(Excuse my errors, English is not my native language. I'm Italian.)
lumpley
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« Reply #12 on: June 01, 2009, 07:04:40 AM »

P1nback, I dunno about these two, but I'M glad you had a good time playing.

-Vincent
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Filip Luszczyk
Member

Posts: 771

roll-player


« Reply #13 on: June 02, 2009, 06:23:13 AM »

Moreno,

Quote
Actions applied retroactively, extensive rewrite of what's happening until the round is completed, edition of what was said or done, is normal in every sort of tabletop roleplaying, so I really don't see any difference here with play-by-forum.

The difference is scale. This is not the normal tabletop scale, where all that occurs within mere seconds. The environment messes up time factors (and psychological factors as well, I'm sure).

Quote
But even if this change my SUBJECTIVE experience (I am writing on a board, not talking with a person, how could the experience not be different), the game is still the same, the same way Chess is always chess, if you play on a table or by e-mail, the same game. The creative "button" it push, the kind of satisfaction and reward, are the same.

Of course it isn't the same game, exactly for that reason. Games tend to be designed to produce a gaming experience in a specific range, and experience can only be subjective.

The "slowness" you mention in your every post is this change. It isn't discussed a lot, but tabletop games are affected by various time-related factors. Here, for example, this creates additional time to think up your Raises. You don't have a lot of time to think about your Raise normally - that's why they tend to be spontaneous, and even if the narration is rough, this lends itself well to a strong emotional impact. I noticed that whenever people deliberate about their Raises/Sees for more than a few seconds (eyeing their Traits lists and so on), their Raises/Sees tend towards crap. In PBF, you always narrate from a position similar to a novelist. This automatically creates a certain detachment from immediate circumstances that wouldn't be there in normal play.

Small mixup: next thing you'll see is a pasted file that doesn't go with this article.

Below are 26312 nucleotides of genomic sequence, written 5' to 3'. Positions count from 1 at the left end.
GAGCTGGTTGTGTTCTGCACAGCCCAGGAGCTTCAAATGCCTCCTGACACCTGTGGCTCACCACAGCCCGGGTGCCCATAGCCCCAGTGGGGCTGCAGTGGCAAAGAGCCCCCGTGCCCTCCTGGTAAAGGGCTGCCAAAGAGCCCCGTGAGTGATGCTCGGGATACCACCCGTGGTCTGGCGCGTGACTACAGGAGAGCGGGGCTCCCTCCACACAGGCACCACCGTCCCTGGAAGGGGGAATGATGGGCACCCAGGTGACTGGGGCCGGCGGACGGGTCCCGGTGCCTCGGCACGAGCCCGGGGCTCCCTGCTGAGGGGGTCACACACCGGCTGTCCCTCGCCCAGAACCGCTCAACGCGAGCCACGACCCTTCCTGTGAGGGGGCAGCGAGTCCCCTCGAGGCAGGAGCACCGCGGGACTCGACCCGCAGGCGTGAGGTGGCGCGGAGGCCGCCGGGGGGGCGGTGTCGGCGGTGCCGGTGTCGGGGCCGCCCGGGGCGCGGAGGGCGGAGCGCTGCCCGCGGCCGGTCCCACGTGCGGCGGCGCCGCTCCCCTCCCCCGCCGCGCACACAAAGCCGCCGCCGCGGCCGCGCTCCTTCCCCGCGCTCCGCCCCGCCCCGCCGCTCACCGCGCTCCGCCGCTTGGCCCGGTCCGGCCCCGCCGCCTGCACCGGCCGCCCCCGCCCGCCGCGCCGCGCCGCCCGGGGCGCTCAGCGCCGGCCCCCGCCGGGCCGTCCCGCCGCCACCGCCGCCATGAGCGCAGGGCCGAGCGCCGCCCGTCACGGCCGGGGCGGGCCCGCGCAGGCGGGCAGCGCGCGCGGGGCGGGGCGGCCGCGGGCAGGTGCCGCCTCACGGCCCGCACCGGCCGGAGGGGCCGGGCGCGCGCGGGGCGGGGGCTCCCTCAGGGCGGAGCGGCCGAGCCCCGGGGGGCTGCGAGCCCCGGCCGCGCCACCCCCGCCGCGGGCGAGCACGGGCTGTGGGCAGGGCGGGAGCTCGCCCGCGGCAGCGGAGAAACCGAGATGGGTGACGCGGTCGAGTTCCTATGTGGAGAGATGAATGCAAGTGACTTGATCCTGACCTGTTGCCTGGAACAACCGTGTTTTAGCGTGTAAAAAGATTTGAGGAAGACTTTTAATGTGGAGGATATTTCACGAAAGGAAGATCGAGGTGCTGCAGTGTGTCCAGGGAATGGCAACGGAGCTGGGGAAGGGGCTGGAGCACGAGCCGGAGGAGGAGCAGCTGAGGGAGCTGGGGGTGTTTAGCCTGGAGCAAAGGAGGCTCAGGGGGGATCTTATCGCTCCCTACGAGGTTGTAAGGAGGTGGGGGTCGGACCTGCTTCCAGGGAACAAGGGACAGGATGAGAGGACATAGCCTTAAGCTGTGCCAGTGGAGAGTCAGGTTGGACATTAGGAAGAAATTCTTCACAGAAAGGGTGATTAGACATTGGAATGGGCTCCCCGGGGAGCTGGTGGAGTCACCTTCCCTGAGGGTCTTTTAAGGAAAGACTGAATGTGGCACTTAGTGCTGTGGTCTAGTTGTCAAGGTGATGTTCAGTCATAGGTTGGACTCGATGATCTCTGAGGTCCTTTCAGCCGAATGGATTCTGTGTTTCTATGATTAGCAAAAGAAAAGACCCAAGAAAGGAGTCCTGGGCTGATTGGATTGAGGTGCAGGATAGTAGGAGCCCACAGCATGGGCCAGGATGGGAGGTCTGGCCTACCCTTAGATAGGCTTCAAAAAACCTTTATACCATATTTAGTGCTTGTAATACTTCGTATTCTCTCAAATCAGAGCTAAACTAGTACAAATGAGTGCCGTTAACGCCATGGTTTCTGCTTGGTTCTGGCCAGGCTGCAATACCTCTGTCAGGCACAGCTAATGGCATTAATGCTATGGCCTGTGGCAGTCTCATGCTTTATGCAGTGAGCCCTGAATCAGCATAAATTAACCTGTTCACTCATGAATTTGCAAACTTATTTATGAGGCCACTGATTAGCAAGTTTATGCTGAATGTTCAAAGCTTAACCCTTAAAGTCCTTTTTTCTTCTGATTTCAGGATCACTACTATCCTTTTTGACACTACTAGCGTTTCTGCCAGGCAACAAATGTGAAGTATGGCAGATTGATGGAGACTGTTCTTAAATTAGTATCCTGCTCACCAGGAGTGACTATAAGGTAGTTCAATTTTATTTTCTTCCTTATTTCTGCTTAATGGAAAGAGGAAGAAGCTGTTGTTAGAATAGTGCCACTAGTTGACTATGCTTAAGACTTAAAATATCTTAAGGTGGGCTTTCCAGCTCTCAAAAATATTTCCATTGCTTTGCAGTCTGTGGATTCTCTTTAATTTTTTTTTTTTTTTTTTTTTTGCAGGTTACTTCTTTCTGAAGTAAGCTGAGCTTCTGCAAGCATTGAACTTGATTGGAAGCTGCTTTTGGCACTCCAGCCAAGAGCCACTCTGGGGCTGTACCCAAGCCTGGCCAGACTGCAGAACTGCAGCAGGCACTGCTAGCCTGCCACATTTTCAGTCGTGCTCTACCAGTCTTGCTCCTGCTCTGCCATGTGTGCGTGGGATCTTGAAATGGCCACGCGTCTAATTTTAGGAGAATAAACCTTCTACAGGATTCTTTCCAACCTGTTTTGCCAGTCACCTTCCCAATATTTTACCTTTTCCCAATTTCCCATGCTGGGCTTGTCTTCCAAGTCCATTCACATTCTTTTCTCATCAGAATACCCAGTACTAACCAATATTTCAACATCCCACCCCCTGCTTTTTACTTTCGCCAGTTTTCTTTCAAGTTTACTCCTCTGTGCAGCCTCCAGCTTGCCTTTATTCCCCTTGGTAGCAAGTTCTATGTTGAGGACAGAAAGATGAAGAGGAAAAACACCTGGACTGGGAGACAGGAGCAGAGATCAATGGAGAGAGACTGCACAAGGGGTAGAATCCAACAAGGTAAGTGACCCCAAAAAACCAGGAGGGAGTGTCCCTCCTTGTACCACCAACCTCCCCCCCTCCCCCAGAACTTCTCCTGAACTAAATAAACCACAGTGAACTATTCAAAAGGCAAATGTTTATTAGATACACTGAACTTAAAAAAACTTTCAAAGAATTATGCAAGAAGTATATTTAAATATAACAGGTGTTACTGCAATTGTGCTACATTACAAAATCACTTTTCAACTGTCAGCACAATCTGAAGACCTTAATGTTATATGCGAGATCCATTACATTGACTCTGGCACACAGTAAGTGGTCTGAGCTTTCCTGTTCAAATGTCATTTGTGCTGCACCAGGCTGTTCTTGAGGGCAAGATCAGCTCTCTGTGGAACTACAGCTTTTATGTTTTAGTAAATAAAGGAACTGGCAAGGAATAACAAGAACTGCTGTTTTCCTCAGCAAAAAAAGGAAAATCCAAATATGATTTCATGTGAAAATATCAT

Chess (this one I did try in PBF environment) plays the same way only as long as we aren't considering the use and impact of Chess clocks. Chess, however, is a clinical game. I'd say a game like Quake would be a better comparison. If you slow the game down to a snail's pace, you're no longer playing Quake as designed, and the subjective experience the game produces is entirely different. The slowness means your reflexes are not tested the same way - if anything, it becomes an excercise in precision. Dogs does not rely on your reflexes, but it does rely on creativity and communication in a similar manner. The slowness of PBF environment disturbs the arrangement.

Likewise, the kind of satisfaction and reward are not the same - the part that relies on real-time interaction with other people is totally not the same. It strongly depends on the players' ability (and willingness) to accurately express their emotions in writing. Another thing is, the same person can be writing several subsequent messages in entirely different emotional states, depending on the time of writing and the surrounding factors that one never sees from the other side of the screen. PBF play does not occur in a single "ritual space" where the emotional experience is fluid and uninterrupted. You dive in and out repeatedly.

You experience the game in chunks that it wasn't designed to handle the same way (i.e. no structures for mitigating the impact of the above factors are provided).
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Moreno R.
Member

Posts: 547


« Reply #14 on: June 02, 2009, 08:40:22 AM »

Hi Filip.

It seems that we are stuck in a loop, repeating again and again the same things. And as Vincent reminded us, we are occupying P1NBACK's thread, so this is not the place for this discussion.

I am rather firm in my opinion on DitV by PbF, so I see no sense in continuing this discussion elsewhere if it stay limited to this game, but if you are interested in discussing play by forum asking for actual play experiences from other people with other games (enlarging both the scope and the number of participants in the discussion), you could post a thread in the Actual Play subforum and we could continue there.
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Ciao,
Moreno.

(Excuse my errors, English is not my native language. I'm Italian.)